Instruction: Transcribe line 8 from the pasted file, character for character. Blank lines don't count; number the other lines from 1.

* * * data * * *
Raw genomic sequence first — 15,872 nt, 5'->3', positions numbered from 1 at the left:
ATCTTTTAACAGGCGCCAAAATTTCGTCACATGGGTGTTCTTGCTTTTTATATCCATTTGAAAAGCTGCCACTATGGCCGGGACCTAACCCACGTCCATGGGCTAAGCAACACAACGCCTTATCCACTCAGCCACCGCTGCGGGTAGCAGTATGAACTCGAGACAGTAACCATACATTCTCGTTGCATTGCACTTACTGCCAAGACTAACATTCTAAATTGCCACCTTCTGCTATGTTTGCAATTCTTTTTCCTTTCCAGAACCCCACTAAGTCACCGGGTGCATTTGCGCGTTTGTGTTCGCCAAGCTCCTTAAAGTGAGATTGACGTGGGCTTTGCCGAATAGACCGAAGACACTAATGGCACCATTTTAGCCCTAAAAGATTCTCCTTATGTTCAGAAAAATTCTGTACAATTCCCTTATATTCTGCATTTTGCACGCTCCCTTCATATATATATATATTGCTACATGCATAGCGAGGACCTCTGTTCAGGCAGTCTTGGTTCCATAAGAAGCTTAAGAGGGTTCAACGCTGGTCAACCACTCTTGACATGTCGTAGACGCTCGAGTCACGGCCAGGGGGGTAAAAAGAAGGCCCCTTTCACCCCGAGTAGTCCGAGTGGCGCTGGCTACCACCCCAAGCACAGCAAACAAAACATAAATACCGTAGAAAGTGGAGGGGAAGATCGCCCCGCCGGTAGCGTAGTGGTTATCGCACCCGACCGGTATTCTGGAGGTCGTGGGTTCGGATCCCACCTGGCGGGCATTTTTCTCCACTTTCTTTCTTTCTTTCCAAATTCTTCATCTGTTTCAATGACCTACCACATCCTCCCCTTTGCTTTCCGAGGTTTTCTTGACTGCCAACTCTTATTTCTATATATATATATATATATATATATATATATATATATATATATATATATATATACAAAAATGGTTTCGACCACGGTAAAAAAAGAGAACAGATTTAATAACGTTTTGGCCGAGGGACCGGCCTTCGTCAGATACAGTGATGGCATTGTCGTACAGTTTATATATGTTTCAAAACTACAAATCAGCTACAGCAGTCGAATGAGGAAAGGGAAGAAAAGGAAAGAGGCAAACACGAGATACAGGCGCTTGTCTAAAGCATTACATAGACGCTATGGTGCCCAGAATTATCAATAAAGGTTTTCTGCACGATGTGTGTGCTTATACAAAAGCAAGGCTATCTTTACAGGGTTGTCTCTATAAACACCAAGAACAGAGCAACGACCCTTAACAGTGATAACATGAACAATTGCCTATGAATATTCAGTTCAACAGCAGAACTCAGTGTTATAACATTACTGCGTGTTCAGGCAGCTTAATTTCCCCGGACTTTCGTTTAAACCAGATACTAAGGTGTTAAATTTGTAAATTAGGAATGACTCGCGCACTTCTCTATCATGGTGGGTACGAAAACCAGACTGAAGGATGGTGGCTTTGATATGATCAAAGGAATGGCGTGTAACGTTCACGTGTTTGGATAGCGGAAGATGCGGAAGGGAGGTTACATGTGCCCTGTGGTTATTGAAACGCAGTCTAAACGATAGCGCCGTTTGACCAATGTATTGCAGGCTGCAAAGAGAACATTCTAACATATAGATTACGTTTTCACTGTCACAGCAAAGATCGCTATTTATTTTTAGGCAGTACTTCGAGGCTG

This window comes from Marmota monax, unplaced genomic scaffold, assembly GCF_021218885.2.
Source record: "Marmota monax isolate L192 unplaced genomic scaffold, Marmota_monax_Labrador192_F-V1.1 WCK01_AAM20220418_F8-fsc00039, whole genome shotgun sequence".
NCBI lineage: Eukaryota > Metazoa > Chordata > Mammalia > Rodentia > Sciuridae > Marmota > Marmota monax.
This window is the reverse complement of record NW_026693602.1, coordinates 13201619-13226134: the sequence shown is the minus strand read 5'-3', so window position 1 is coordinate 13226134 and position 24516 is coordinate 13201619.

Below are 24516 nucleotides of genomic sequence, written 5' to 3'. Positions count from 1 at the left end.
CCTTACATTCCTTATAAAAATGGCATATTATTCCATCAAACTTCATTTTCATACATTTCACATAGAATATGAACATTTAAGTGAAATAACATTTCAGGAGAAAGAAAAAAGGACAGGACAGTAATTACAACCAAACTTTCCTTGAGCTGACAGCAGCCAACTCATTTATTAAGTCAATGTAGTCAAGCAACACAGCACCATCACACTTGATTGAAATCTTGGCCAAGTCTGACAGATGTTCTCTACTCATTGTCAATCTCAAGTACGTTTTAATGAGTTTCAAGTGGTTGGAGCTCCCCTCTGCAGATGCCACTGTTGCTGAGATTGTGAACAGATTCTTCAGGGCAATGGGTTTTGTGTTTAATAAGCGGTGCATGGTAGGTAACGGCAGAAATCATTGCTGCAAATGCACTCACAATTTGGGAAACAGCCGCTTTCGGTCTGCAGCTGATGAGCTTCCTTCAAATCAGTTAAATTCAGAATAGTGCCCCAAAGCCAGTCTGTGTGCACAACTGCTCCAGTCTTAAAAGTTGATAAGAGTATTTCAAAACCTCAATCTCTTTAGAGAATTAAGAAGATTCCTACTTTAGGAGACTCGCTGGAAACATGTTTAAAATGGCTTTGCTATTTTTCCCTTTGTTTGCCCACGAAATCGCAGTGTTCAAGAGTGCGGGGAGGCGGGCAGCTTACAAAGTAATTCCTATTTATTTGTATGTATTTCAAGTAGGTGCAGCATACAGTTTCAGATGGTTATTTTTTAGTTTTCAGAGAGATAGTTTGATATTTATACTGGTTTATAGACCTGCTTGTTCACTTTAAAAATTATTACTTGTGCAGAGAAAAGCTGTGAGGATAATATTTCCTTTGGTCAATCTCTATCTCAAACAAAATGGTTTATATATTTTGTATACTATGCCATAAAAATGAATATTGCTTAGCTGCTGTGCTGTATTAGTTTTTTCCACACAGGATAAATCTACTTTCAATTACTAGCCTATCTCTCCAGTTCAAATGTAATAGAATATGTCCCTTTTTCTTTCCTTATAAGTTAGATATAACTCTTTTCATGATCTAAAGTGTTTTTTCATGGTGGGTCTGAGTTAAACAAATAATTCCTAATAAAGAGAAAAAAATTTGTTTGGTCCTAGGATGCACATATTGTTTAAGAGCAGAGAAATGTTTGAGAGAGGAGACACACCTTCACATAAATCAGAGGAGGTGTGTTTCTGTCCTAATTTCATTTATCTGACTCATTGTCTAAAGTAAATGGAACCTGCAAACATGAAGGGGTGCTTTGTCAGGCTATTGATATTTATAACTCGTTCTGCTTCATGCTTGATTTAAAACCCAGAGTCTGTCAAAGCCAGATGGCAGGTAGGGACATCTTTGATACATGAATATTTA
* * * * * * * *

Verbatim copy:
CCTTACATTCCTTATAAAAATGGCATATTATTCCATCAAACTTCATTTTCATACATTTCACATAGAATATGAACATTTAAGTGAAATAACATTTCAGGAGAAAGAAAAAAGGACAGGACAGTAATTACAACCAAACTTTCCTTGAGCTGACAGCAGCCAACTCATTTATTAAGTCAATGTAGTCAAGCAACACAGCACCATCACACTTGATTGAAATCTTGGCCAAGTCTGACAGATGTTCTCTACTCATTGTCAATCTCAAGTACGTTTTAATGAGTTTCAAGTGGTTGGAGCTCCCCTCTGCAGATGCCACTGTTGCTGAGATTGTGAACAGATTCTTCAGGGCAATGGGTTTTGTGTTTAATAAGCGGTGCATGGTAGGTAACGGCAGAAATCATTGCTGCAAATGCACTCACAATTTGGGAAACAGCCGCTTTCGGTCTGCAGCTGATGAGCTTCCTTCAAATCAGTTAAATTCAGAATAGTGCCCCAAAGCCAGTCTGTGTGCACAACTGCTCCAGTCTTAAAAGTTGATAAGAGTATTTCAAAACCTCAATCTCTTTAGAGAATTAAGAAGATTCCTACTTTAGGAGACTCGCTGGAAACATGTTTAAAATGGCTTTGCTATTTTTCCCTTTGTTTGCCCACGAAATCGCAGTGTTCAAGAGTGCGGGGAGGCGGGCAGCTTACAAAGTAATTCCTATTTATTTGTATGTATTTCAAGTAGGTGCAGCATACAGTTTCAGATGGTTATTTTTTAGTTTTCAGAGAGATAGTTTGATATTTATACTGGTTTATAGACCTGCTTGTTCACTTTAAAAATTATTACTTGTGCAGAGAAAAGCTGTGAGGATAATATTTCCTTTGGTCAATCTCTATCTCAAACAAAATGGTTTATATATTTTGTATACTATGCCATAAAAATGAATATTGCTTAGCTGCTGTGCTGTATTAGTTTTTTCCACACAGGATAAATCTACTTTCAATTACTAGCCTATCTCTCCAGTTCAAATGTAATAGAATATGTCCCTTTTTCTTTCCTTATAAGTTAGATATAACTCTTTTCATGATCTAAAGTGTTTTTTCATGGTGGGTCTGAGTTAAACAAATAATTCCTAATAAAGAGAAAAAAATTTGTTTGGTCCTAGGATGCACATATTGTTTAAGAGCAGAGAAATGTTTGAGAGAGGAGACACACCTTCACATAAATCAGAGGAGGTGTGTTTCTGTCCTAATTTCATTTATCTGACTCATTGTCTAAAGTAAATGGAACCTGCAAACATGAAGGGGTGCTTTGTCAGGCTATTGATATTTATAACTCGTTCTGCTTCATGCTTGATTTAAAACCCAGAGTCTGTCAAAGCCAGATGGCAGGTAGGGACATCTTTGATACATGAATATTTA